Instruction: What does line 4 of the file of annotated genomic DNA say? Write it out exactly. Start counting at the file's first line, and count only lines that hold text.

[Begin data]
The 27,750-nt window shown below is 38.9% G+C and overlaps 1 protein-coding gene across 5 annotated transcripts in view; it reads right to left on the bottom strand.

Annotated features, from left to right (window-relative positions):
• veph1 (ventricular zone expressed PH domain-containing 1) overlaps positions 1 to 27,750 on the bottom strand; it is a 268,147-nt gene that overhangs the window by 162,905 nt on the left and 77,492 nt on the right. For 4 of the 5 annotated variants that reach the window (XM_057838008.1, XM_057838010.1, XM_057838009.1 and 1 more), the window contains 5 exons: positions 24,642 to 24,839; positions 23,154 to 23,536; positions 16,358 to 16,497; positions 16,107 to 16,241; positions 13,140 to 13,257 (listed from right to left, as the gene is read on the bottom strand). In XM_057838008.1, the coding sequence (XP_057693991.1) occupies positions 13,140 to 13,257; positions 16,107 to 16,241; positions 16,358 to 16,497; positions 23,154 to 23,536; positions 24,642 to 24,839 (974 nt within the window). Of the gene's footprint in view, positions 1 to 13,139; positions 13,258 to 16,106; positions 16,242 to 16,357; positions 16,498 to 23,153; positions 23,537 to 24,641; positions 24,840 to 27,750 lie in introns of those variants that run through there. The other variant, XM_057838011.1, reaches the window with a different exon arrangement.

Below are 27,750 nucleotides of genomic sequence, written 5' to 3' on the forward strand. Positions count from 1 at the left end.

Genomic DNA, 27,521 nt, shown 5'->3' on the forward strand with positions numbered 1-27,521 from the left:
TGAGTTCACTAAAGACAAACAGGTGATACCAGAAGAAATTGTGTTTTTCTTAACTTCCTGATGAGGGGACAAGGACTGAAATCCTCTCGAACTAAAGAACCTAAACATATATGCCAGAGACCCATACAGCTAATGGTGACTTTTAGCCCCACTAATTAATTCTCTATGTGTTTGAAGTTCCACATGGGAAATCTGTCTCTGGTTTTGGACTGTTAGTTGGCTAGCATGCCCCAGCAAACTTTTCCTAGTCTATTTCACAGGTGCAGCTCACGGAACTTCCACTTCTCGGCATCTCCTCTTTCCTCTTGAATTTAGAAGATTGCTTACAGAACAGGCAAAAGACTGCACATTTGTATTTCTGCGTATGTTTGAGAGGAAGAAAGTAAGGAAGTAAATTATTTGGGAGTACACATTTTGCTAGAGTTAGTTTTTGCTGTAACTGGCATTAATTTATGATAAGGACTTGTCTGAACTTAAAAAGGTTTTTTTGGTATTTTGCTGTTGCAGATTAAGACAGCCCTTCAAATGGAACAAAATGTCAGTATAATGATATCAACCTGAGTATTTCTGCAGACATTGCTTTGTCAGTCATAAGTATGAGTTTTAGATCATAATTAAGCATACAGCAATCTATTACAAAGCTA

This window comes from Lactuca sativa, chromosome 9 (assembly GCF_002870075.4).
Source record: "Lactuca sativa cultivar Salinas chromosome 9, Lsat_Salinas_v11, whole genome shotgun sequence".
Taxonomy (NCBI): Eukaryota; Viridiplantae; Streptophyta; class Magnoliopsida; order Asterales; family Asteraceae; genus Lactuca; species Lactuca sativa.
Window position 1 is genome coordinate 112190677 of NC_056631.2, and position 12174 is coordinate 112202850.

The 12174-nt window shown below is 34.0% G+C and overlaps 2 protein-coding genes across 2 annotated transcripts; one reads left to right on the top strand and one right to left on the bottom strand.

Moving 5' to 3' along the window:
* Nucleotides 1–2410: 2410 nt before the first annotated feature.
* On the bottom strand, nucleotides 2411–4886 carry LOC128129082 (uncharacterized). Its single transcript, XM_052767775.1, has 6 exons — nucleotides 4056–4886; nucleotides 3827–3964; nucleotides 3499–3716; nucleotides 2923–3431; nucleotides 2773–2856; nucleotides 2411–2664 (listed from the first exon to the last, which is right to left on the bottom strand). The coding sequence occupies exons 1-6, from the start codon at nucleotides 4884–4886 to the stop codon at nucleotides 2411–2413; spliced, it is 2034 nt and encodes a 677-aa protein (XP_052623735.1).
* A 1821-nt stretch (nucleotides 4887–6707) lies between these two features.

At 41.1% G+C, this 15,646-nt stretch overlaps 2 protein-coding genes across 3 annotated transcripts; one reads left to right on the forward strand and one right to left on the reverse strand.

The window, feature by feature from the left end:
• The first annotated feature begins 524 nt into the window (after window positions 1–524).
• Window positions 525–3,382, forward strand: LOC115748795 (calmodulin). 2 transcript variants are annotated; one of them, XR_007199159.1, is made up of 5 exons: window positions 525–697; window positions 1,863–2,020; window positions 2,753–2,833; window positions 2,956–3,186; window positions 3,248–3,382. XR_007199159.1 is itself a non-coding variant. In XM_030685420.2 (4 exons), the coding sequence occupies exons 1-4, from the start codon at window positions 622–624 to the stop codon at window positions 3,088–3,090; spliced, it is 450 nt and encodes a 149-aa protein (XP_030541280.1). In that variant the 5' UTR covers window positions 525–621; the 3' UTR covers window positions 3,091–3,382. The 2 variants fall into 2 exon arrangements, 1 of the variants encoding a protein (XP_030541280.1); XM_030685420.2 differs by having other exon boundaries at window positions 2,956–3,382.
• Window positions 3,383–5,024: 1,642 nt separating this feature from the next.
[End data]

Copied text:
Below are 27,750 nucleotides of genomic sequence, written 5' to 3' on the forward strand. Positions count from 1 at the left end.